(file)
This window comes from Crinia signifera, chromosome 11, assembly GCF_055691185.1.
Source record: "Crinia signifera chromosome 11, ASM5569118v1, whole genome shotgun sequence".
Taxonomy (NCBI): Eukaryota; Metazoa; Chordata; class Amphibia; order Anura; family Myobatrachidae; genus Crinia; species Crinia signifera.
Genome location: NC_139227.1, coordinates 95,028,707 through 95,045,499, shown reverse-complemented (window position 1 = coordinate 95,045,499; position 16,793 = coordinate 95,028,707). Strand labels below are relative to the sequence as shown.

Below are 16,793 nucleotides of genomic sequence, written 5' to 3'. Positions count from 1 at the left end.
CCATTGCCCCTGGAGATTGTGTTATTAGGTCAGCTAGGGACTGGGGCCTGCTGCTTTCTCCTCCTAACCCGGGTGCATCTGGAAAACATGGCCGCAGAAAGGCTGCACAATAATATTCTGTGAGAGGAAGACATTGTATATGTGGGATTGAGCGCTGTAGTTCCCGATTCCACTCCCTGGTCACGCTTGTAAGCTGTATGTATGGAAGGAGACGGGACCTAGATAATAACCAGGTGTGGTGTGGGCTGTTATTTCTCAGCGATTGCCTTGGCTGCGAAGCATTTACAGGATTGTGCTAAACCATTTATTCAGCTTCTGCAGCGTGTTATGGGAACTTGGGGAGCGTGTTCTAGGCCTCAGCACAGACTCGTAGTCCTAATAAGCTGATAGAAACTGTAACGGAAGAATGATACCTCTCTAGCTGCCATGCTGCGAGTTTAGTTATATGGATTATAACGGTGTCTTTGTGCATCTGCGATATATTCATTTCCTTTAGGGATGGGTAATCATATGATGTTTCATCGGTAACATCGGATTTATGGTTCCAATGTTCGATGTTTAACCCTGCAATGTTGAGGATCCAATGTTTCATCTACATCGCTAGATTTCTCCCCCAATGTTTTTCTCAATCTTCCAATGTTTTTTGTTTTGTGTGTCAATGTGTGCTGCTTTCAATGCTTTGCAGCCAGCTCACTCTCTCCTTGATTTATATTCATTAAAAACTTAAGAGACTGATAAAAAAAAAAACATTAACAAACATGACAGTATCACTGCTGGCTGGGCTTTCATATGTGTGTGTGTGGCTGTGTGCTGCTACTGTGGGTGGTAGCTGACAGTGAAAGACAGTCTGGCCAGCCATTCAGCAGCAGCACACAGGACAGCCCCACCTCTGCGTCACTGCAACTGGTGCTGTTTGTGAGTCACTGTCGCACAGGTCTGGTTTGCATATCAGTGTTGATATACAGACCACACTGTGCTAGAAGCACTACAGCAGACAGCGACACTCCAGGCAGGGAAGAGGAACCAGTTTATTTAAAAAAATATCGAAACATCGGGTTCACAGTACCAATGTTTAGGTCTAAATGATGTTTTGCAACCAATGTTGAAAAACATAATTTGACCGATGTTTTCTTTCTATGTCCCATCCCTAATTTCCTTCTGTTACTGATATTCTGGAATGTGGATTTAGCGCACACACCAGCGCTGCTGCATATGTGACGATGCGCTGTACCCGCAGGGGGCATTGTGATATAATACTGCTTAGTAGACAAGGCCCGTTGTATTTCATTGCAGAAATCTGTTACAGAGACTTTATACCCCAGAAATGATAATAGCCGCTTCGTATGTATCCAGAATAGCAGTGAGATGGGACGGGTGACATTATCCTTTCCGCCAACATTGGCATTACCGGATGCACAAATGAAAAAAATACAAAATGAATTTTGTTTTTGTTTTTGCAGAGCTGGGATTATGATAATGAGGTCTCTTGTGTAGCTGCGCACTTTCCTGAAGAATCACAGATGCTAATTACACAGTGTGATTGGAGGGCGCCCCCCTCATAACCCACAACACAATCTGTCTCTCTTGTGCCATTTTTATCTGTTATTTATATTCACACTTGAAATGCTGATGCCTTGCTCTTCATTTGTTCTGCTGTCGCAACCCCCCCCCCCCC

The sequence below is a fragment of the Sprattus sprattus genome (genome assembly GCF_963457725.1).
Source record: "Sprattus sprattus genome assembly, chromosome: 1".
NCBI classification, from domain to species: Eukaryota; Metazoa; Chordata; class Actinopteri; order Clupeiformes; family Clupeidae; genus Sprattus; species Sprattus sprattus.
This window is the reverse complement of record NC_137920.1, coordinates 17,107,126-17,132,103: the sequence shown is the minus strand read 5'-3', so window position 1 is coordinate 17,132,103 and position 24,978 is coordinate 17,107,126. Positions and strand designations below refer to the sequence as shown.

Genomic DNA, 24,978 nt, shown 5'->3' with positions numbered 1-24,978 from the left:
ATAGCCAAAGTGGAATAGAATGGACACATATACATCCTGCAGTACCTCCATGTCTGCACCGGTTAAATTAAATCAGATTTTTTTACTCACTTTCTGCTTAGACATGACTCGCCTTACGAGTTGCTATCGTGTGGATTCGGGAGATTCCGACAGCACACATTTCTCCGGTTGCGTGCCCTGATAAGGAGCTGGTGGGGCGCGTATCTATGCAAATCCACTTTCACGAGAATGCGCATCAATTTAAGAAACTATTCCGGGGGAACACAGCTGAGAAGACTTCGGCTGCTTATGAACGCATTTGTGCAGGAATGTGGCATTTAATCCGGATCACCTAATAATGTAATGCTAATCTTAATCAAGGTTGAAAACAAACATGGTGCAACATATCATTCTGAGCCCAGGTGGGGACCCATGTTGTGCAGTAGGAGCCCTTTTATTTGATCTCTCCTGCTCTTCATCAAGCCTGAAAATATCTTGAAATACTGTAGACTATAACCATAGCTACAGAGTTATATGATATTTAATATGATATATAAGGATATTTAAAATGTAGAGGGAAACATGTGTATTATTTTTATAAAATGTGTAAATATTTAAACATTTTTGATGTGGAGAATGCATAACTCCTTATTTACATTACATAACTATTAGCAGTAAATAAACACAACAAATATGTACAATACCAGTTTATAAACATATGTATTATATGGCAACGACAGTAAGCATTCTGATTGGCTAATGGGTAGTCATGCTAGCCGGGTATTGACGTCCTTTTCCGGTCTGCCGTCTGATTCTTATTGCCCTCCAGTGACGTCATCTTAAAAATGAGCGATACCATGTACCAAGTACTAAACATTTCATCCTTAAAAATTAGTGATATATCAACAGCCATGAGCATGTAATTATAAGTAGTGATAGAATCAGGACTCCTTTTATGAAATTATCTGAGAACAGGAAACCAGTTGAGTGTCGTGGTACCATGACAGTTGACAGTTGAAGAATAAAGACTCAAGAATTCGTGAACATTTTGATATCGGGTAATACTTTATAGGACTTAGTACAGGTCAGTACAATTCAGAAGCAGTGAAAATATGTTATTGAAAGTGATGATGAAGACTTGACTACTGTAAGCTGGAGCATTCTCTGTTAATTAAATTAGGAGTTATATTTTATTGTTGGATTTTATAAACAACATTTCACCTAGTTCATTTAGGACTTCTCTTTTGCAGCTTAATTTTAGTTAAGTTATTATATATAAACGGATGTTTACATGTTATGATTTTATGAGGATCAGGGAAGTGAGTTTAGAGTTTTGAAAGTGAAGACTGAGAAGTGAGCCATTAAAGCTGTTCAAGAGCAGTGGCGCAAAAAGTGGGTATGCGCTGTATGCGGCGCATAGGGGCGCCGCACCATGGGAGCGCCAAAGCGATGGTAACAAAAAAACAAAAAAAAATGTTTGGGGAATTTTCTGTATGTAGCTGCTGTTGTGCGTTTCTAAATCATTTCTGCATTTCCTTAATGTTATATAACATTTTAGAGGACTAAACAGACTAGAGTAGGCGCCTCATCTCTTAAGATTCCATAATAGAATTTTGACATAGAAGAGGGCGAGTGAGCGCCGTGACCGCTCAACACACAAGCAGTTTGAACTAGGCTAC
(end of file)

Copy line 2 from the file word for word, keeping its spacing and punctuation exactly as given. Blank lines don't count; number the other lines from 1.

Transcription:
Source record: "Crinia signifera chromosome 11, ASM5569118v1, whole genome shotgun sequence".